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East Asia Program presents: Andrew Mertha

341 Eggers Hall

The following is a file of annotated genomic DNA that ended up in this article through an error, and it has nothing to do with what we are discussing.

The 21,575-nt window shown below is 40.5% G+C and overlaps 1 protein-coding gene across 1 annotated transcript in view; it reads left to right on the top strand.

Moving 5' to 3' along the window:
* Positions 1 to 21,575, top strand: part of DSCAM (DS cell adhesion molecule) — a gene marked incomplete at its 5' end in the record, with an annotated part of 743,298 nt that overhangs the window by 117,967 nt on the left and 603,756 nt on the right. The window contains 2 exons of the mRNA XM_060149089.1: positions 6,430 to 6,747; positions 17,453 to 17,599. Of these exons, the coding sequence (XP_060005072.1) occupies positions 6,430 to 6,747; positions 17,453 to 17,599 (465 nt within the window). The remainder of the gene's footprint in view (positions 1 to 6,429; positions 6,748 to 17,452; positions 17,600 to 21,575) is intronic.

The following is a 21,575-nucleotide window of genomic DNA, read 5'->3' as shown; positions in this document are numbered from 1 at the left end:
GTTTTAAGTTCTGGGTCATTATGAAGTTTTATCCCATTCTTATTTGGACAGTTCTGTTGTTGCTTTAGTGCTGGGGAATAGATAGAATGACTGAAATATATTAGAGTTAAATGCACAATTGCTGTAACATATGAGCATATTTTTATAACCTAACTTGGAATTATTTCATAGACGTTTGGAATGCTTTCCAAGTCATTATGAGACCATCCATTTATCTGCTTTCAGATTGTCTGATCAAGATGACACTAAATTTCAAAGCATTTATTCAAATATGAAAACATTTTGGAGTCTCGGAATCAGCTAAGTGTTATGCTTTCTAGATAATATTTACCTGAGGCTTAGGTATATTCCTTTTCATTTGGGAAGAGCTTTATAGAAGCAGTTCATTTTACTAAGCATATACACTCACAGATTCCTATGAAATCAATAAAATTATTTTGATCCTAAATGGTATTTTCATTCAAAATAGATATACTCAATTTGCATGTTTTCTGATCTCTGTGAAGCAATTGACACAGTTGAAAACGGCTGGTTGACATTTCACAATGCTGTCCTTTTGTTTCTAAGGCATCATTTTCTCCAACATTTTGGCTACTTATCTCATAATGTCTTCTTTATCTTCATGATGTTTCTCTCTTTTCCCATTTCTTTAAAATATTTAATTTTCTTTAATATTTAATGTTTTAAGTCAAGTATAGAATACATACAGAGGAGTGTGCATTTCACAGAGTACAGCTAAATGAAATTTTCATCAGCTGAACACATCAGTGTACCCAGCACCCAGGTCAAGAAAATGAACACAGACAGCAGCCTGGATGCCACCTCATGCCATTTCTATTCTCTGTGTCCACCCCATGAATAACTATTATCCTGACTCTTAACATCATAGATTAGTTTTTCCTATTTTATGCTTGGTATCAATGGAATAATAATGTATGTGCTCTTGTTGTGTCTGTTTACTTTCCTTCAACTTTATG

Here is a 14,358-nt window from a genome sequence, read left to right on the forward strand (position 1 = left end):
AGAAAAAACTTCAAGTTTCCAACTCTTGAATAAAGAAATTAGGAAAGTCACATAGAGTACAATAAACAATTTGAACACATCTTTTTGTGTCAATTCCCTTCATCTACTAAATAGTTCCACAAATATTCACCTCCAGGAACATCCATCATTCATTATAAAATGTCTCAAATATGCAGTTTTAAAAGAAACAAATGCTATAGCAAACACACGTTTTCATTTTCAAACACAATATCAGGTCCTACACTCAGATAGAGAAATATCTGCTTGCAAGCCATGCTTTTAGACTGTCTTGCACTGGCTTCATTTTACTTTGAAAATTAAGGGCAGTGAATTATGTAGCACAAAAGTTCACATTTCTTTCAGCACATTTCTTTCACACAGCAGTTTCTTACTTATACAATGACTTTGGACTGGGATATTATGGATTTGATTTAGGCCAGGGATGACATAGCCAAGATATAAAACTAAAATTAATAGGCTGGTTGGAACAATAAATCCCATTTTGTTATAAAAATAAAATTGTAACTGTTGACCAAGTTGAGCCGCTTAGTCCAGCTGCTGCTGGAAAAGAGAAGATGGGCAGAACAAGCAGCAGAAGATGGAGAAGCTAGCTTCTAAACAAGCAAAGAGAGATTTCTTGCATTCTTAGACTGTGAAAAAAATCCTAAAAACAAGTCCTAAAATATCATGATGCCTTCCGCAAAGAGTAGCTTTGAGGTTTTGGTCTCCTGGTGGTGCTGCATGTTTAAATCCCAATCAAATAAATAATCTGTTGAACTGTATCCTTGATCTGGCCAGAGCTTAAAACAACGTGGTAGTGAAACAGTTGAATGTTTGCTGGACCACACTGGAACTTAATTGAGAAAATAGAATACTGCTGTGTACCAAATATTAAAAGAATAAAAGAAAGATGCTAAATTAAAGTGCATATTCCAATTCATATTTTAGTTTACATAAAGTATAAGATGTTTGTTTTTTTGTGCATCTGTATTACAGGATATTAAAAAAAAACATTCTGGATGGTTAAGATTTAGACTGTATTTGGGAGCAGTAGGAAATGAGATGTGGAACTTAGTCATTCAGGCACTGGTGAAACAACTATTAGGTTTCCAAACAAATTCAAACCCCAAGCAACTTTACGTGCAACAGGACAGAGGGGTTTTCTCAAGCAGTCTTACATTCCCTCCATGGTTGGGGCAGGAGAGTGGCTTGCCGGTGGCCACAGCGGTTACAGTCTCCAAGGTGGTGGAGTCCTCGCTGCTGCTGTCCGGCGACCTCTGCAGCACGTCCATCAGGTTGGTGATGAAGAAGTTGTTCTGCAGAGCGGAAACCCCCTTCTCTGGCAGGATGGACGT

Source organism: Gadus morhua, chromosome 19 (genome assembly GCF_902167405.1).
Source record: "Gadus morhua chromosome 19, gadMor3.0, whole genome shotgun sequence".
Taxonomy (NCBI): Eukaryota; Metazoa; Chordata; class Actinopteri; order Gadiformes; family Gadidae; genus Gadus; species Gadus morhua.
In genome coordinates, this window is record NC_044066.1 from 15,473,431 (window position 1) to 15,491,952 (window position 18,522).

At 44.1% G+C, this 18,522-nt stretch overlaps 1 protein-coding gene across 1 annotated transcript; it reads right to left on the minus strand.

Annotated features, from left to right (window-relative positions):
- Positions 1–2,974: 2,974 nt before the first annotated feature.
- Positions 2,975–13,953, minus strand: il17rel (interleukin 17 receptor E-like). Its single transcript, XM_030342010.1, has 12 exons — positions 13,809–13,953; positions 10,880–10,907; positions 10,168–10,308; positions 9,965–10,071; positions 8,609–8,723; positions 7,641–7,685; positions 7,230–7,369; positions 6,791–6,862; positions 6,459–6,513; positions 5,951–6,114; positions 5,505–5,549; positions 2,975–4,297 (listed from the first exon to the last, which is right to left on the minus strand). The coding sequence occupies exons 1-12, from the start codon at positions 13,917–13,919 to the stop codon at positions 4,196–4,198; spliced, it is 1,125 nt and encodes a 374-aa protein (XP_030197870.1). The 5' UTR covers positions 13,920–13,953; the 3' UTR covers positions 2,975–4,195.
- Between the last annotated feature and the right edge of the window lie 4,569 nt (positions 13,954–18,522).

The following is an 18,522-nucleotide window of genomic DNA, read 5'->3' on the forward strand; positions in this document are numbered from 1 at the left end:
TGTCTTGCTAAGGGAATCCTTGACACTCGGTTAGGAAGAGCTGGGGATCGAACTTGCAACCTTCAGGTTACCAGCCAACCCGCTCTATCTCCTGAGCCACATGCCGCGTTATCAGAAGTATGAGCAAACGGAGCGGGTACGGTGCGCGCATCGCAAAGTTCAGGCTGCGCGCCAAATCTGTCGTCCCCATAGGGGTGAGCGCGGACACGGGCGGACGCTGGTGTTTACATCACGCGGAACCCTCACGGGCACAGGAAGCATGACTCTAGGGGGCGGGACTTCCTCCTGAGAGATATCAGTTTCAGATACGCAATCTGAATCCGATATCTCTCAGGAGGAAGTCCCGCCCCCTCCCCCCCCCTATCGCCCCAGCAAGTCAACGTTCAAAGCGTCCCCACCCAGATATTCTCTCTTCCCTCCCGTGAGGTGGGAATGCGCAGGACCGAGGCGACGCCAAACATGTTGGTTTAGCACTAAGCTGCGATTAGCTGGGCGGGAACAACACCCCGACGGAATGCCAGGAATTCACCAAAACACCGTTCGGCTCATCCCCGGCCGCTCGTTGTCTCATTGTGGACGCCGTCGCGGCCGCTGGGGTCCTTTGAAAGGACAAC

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 Andrew Mertha Associate Professor of Government, Cornell University Fragmented Authoritarianism Revised: Political Pluralization in China Traditional analyses on political liberalization in China focus on elections or other dimensions of democratization. But these studies cannot account for the fact that although China remains authoritarian, it is nonetheless responsive to the increasingly diverse demands of society. Mertha argues that although the policy making process is still largely governed by the fragmented authoritarianism framework, it has become increasingly pluralized, that is, barriers to entry into the policy process have been lowered, at least for certain actors (hitherto peripheral officials, non-governmental organizations, and an increasingly activist media). With policy outcomes as the variable of interest, Mertha compares three cases of hydropower policy (the Nu River, Dujiangyan/Yangliuhu, and Pubugou). He argues that the variability in the absence or presence of policy entrepreneurs who are able to frame the issue effectively explains variation in hydropower policy outcomes. He then extends these findings to a critical case in an unlikely policy area, international trade, specifically, China's 2001-2006 trade talks with the European Union over the issue of child-resistant safety regulations for lighters. Andrew Mertha is associate professor of government, specializing in Chinese and Cambodian politics, particularly on political institutions, the policy process, and the exercise of power. He is a core faculty member in the Cornell East Asia Program and the Cornell Southeast Asia Program, and sits on the Cornell China and Asia-Pacific Studies/CAPS Advisory Board. His current project focuses on political rectification, purges, and political indoctrination in China and Cambodia. Mertha has provided public testimony for the US-China Economic and Security Review Commission, briefed the Congressional-Executive Commission on China, and has accompanied a US congressional staff delegation to Beijing, Xinjiang, and Shanghai to discuss issues of terrorism and narcotics trafficking.

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